Report: The State of Oncology in Africa
February 3, 2017
The State of Oncology in Africa
The Report’s Executive Summary
Written about cancer in Africa by health professionals working in Africa or international colleagues working closely with Africa, identifies ‘The State of Oncology in Africa, 2015’ as a unique report. Overall, it paints a depressing and deplorable picture of the current situation regarding cancer in Africa. Many patients do not seek traditional medical advice. Those who do, do so when the cancer is at an advanced stage when cure is no longer possible. There is a lack of oncologists from all disciplines, nurses and the necessary health professionals and technicians to support their work. There is a lack of treatment centres. There is a lack of treatments. Most countries do not have any Radiotherapy equipment.
Most countries do not have access to opioid drugs for palliative care and pain control. The situation is bound to get worse as the population grows and ages and cancer risk factors imported from high-resource countries begin to have their effect. The evidence is clear. Over the next decades, cancer will cause Africans to suffer and die in greater numbers; much greater numbers.
Throughout the individual chapters there are monotonous statements about patients not being able to afford the cost of the most basic chemotherapy protocols. The introduction of Universal Health Coverage would be a great advantage to cancer patients in Africa.
Yet there is hope. There are oncologists, nurses and other healthcare professionals and technicians doing a magnificent job in frequently desperate circumstances, without adequate resources or infrastructure, who deserve our full admiration. There is hope from the success of high-quality, sustainable projects such as the AMPATH model in Eldoret (Kenya) and in the activities of Hospice Africa Uganda (Kampala, Uganda). Unfortunately, it is not enough. Significantly, both these extraordinary examples rely on international charitable donations rather than local or international government funding.
There is a wide variety of statistics available regarding cancer in Africa, many just estimates of the situation. However, statistics are patients with the tears wiped away. It is bad to have cancer and worse to have cancer if you are poor. The gap between rich and poor, highly educated and less educated and the North-South divide is substantial and continuing to grow. Radical solutions to improve the situation in the poor countries are urgently needed: the status quo is not an appropriate response to the current situation. Recognising that no single Government or source of philanthropy has the means to solve this problem, new models are needed to cope with and improve this situation.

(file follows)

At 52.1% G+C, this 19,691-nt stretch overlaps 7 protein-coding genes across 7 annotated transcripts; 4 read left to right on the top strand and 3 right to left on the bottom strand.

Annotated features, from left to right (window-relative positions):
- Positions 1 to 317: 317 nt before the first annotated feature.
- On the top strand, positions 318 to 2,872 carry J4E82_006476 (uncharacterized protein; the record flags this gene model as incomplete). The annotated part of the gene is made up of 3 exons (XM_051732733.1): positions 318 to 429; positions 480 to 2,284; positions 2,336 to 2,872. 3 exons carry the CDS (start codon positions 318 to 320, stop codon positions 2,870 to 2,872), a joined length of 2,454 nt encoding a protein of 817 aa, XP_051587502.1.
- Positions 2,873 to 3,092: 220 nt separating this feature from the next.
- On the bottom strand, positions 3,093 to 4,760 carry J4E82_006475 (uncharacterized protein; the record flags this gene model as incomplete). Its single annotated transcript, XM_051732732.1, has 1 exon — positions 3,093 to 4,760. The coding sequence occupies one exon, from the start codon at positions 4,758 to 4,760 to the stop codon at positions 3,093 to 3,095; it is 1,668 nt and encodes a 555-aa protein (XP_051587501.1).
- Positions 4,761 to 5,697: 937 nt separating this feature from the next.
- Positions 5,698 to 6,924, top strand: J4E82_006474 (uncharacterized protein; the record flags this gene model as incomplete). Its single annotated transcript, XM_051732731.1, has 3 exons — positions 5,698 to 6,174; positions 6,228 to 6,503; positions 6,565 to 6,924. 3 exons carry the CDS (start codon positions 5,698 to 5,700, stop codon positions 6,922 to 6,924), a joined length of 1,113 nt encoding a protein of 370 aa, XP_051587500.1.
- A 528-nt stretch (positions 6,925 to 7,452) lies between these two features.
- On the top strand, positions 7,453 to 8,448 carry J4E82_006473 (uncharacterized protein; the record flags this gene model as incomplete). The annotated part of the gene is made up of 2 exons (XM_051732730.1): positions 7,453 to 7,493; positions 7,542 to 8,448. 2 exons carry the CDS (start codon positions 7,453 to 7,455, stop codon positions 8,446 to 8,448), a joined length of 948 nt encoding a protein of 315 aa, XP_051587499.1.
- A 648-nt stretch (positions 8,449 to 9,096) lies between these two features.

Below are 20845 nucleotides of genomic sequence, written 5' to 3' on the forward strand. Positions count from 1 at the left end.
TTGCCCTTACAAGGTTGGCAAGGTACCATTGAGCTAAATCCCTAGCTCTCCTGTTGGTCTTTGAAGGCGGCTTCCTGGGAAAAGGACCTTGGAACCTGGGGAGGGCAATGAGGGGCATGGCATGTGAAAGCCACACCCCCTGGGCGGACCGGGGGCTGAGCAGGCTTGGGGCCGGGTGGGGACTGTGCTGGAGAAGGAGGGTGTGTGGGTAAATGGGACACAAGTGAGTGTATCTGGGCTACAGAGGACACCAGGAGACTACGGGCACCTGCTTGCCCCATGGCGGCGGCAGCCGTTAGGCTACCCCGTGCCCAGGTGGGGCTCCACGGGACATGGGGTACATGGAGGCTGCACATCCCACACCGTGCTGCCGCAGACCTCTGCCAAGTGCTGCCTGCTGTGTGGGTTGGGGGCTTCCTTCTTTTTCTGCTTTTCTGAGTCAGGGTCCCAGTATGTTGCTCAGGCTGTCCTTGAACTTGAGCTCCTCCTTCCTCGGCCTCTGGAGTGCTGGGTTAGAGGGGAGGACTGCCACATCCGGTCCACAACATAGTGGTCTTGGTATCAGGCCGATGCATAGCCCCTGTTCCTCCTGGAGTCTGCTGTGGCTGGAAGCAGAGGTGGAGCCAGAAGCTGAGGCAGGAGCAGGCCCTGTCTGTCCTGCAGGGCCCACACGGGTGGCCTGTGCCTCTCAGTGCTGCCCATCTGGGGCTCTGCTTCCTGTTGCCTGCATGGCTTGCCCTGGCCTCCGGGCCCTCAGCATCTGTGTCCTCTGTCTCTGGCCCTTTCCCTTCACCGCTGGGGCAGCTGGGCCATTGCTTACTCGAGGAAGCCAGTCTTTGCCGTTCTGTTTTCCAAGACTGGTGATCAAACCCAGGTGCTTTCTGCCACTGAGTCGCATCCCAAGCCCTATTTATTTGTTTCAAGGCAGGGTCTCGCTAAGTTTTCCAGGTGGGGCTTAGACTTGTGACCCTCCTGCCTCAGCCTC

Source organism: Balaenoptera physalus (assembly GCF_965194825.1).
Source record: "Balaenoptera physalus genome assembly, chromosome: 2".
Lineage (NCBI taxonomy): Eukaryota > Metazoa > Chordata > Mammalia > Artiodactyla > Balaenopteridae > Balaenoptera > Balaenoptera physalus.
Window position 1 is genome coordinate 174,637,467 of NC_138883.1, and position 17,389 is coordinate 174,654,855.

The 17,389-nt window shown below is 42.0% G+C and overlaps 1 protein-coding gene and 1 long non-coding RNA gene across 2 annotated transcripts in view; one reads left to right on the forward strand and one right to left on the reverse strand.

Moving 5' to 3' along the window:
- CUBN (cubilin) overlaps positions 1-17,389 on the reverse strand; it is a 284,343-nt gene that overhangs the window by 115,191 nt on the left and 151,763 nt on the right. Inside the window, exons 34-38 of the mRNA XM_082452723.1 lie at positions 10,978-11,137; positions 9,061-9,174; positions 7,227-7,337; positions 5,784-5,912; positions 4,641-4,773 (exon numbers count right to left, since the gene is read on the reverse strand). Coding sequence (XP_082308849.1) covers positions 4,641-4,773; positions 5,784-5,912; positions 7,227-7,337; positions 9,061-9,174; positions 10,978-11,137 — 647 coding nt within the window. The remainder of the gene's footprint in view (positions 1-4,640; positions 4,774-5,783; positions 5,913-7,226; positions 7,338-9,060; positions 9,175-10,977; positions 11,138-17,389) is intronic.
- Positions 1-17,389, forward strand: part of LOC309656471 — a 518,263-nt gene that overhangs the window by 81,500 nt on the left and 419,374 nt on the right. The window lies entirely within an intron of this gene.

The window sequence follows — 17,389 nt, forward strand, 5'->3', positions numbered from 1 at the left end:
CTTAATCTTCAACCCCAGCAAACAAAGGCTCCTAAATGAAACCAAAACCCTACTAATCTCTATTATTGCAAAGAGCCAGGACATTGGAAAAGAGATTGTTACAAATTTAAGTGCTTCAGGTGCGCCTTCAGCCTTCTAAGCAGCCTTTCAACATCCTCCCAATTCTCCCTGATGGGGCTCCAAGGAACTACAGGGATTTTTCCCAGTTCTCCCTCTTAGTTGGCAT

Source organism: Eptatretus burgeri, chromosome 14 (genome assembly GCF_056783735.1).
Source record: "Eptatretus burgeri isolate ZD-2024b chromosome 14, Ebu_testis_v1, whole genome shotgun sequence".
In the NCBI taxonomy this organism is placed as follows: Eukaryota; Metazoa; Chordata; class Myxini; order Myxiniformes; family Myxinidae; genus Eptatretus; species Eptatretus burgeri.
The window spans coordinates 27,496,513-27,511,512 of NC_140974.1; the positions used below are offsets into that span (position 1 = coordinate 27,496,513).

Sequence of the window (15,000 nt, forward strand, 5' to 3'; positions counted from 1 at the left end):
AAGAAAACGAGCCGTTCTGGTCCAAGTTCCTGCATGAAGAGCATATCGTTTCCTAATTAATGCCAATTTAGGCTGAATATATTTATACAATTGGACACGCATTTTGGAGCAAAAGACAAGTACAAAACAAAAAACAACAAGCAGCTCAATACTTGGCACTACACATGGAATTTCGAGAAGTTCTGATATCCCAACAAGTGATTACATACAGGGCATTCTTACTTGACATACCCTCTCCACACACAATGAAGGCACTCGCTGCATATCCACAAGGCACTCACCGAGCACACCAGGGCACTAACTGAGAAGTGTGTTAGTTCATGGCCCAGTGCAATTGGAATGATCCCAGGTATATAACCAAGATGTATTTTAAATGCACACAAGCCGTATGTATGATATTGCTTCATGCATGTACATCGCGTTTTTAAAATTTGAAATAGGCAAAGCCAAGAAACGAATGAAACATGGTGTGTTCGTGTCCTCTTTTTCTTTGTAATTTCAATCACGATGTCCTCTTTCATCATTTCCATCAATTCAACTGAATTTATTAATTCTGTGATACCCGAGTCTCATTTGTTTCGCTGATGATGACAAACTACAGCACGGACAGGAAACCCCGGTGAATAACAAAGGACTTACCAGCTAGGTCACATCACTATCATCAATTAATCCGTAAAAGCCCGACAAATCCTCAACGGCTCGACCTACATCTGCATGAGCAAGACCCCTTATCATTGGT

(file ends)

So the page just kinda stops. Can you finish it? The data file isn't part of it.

It is impossible to avoid the conclusion that there is a need for a major Private-Public partnership, involving a number of sources from different areas, to make the necessary progress with the briefest delay. The partnership needs the commitment of the wide span of industries involved in the technology for diagnosis and treatment. It needs the commitment of Governments and Non-Governmental Organisations to be effective. Effective will be measured against the Right of every patient with cancer to have the most appropriate treatment and care for their disease.
Working to improve health must cease to be viewed as a competition. Public and Private organisations have an underlying suspicion of each other that must be overcome in the interests of improving cancer care and outcome worldwide. The situation as portrayed in this Report is dramatic and urgent and it behoves all parties to put this frequently deep-rooted suspicion behind them and develop an effective collaboration to improve this key aspect of Public Health throughout the world.
It is essential to move from a passive position to an active one. We can turn our heads and walk away from this situation and betray all those wonderful clinicians, nurses and other personnel grasping with the overwhelming problem of cancer on the Continent. Or, we can do something.
As with cancers everywhere, African cancers deserve to be prevented, to be treated, to be cured and to be palliated. If we don’t do it now, starting immediately, it will be too late and Africa’s cancer crisis will continue to grow out of control.
We make this call to action to African governments, foreign governments and international organizations to address the challenge posed by Cancer in Africa with specific, coordinated actions as laid out on the facing page.
The situation with cancer in Africa is critical. Global Society cannot, once again, react too slowly to an African health crisis.
Peter Boyle, Twalib Ngoma, Richard Sullivan, Ntokozo Ndlovu, Philippe Autier, Cristina Stefan, Kenneth Fleming and Otis W. Brawley